However the funding is not the only consideration. There is also no legal basis on which to fund Cornwall, Northumberland and elsewhere in the UK unless the cohesion regulation is replaced directly. This would require an examination of policy and economic and social objectives and it is likely to be a great interest to all these in local government as well as Scotland, Wales and Northern Ireland. This may be a particular issue given that it is reported that one in sixteen members of the Conservative Party is in local government.

The arguments for planning and development to be a high priority in the Norway option will be the same in the Canadian and Swiss options but also these carry the potential uncertainty to development finance. Further, although the Swiss option will include free movement of labour that would maintain the current position for construction and professional workers, this would not be the case with a Canadian trade deal that is likely to be focussed primarily on goods rather than services and will not include free movement. Assuming that our development and planning industries remain important to the economy and their markets are buoyant then there may be the need for special permits or increased migrations from Australia, New Zealand and South Africa where professional with similar legal systems are in operation and transferable qualifications can help to meet any gaps.

When you consider the free trade option, then the planning and development industry wishing to retain business within the EU will need to consider employing more EU staff to ensure that they are familiar with EU standards or may need to relocate at least art of the business within the EU. These approaches may require special labour permits within migration allocations.

When you evaluate the reverse Greenland option or the new approach for government within the UK proposed by Lord Salisbury’s Constitution Reform Group, this might create some issues of a binary approach in the UK. However, this would mean that the those parts deciding to opt out (like Greenland in 1982, but still remains part of Denmark which is a member state) could still receive some EU cohesion funding through the establishment of a European Grouping of Territorial Cooperation (EGTC) but could otherwise devise their own standards, legislation and funding priorities. This option enables London, Scotland, Gibraltar and Northern Ireland to continue their relationship with the EU as they wish and would focus Parliamentary attention to fill in the legislative framework elsewhere.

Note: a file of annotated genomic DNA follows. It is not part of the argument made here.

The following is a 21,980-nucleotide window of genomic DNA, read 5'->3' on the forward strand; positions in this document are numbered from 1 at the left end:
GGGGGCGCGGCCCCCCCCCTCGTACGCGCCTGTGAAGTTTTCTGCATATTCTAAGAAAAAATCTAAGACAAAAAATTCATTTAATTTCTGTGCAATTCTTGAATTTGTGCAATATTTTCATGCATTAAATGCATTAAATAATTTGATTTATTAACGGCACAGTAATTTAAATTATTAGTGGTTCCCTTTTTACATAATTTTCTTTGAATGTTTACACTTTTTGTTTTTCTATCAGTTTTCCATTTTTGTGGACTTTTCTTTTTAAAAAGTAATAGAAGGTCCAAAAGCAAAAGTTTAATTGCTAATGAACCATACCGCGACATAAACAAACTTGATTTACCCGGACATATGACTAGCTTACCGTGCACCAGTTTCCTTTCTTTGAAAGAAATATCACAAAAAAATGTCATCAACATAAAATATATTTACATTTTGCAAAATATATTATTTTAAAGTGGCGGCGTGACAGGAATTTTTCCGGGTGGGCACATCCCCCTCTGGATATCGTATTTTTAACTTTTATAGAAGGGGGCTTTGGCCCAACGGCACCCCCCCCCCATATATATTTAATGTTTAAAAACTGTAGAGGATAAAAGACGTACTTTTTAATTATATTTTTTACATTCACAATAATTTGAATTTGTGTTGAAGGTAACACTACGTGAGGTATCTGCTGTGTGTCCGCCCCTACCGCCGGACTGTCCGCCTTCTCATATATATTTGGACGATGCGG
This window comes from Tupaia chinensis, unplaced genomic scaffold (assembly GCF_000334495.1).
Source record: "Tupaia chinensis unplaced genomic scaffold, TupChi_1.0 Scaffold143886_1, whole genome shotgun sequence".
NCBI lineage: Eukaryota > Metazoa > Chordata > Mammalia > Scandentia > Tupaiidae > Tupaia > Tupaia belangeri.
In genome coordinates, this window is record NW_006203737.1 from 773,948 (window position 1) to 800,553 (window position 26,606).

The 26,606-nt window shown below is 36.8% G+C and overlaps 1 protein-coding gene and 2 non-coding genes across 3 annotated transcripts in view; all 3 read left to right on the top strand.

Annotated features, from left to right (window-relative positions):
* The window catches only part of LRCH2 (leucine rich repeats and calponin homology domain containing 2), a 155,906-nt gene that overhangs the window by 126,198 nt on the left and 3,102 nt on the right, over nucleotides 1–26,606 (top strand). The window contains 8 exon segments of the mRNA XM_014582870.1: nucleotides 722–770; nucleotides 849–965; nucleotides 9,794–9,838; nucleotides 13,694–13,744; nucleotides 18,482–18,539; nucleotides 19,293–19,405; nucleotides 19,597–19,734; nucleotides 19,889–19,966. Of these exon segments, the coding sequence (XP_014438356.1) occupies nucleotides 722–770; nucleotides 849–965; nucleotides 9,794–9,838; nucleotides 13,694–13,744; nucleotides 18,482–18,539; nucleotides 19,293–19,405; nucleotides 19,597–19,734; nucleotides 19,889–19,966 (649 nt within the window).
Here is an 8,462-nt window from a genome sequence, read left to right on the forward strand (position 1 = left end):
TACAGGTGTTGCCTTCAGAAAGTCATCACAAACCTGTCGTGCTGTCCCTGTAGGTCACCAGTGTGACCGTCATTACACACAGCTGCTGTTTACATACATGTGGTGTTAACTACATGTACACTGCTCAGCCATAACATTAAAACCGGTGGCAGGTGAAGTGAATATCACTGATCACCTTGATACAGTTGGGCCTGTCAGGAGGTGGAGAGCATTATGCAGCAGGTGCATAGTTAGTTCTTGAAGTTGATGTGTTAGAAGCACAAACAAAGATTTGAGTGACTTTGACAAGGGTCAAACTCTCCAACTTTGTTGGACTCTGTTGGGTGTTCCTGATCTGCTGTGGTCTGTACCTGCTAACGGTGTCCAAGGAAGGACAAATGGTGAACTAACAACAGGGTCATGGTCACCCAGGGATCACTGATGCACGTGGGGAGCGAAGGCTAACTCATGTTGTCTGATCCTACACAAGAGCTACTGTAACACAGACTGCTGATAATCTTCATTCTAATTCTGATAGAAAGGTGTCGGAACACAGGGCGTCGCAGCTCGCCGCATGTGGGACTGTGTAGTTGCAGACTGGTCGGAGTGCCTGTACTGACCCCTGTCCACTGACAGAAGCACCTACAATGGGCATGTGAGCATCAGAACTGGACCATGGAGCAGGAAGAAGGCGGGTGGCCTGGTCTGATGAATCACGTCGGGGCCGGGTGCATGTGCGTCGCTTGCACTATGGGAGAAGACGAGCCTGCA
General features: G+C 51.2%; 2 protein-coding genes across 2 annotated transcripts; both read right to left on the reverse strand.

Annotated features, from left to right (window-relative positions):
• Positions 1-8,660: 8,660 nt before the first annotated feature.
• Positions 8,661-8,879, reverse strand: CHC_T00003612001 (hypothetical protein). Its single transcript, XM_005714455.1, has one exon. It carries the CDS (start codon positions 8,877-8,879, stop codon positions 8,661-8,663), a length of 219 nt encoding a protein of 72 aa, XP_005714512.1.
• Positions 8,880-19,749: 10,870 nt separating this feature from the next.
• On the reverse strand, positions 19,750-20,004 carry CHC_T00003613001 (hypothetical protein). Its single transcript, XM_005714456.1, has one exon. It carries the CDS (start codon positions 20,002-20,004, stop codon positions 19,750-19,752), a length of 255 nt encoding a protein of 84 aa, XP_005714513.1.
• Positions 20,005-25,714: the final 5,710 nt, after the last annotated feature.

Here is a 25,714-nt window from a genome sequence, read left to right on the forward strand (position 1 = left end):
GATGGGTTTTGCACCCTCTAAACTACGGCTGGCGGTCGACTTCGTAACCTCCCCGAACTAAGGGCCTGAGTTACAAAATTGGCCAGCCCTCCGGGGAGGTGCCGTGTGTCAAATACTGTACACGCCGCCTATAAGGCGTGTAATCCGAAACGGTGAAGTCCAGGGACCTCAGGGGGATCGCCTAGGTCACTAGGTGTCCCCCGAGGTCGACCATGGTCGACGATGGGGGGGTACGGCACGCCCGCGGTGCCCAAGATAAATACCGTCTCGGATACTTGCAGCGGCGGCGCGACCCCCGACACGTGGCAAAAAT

Finally there is a concern about the access to development finance for the public and the private sectors. The role of the European Investment Bank in funding public sector development is significant including for many of the government’s own projects. Replacing this funding, will be difficult and potentially more costly not least following the downgrading of the UK’s status by international agencies including Moodies and S and P. Alternative forms of finance at similar princes and terms are an urgent necessity if the development industry is to maintain its programme and confidence in the UK.

The uncertainty concerning the likely option to be pursued in the negotiations with the EU is having a very immediate effect on the property and planning sector and this may be greater than others at the moment. We also have to remember that capital investment in housing, property and infrastructure take some time to fund and implement and that a hiatus in investment confidence could have a long term effect. This would compound the already weak delivery of infrastructure in the UK as assessed by global economic institutions. The development and planning industry together with public sector colleagues would welcome an early clarification of the likely negotiating option to be taken so that it can plan its future investment and development projects accordingly.